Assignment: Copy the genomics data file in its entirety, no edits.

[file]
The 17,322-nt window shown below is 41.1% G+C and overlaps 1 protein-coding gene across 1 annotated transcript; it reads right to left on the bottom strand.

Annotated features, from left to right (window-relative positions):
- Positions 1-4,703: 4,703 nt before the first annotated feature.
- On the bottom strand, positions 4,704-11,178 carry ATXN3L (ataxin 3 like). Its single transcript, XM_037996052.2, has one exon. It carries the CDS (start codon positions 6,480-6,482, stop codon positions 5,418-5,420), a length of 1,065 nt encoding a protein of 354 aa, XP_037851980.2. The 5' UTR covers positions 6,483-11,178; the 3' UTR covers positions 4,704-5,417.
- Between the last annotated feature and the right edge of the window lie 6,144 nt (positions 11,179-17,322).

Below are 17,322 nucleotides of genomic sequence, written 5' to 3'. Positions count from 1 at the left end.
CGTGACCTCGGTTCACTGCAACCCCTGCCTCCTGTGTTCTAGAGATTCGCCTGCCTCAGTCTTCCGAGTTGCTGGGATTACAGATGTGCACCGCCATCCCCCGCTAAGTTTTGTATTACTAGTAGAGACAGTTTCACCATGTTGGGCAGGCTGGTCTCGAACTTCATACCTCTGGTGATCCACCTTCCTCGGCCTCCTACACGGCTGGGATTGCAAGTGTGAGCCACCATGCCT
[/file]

The 17,322-nt window shown below is 41.1% G+C and overlaps 1 protein-coding gene across 1 annotated transcript; it reads right to left on the bottom strand.

Annotated features, from left to right (window-relative positions):
- Positions 1-4,703: 4,703 nt before the first annotated feature.
- On the bottom strand, positions 4,704-11,178 carry ATXN3L (ataxin 3 like). Its single transcript, XM_037996052.2, has one exon. It carries the CDS (start codon positions 6,480-6,482, stop codon positions 5,418-5,420), a length of 1,065 nt encoding a protein of 354 aa, XP_037851980.2. The 5' UTR covers positions 6,483-11,178; the 3' UTR covers positions 4,704-5,417.
- Between the last annotated feature and the right edge of the window lie 6,144 nt (positions 11,179-17,322).

Below are 17,322 nucleotides of genomic sequence, written 5' to 3'. Positions count from 1 at the left end.
CGTGACCTCGGTTCACTGCAACCCCTGCCTCCTGTGTTCTAGAGATTCGCCTGCCTCAGTCTTCCGAGTTGCTGGGATTACAGATGTGCACCGCCATCCCCCGCTAAGTTTTGTATTACTAGTAGAGACAGTTTCACCATGTTGGGCAGGCTGGTCTCGAACTTCATACCTCTGGTGATCCACCTTCCTCGGCCTCCTACACGGCTGGGATTGCAAGTGTGAGCCACCATGCCT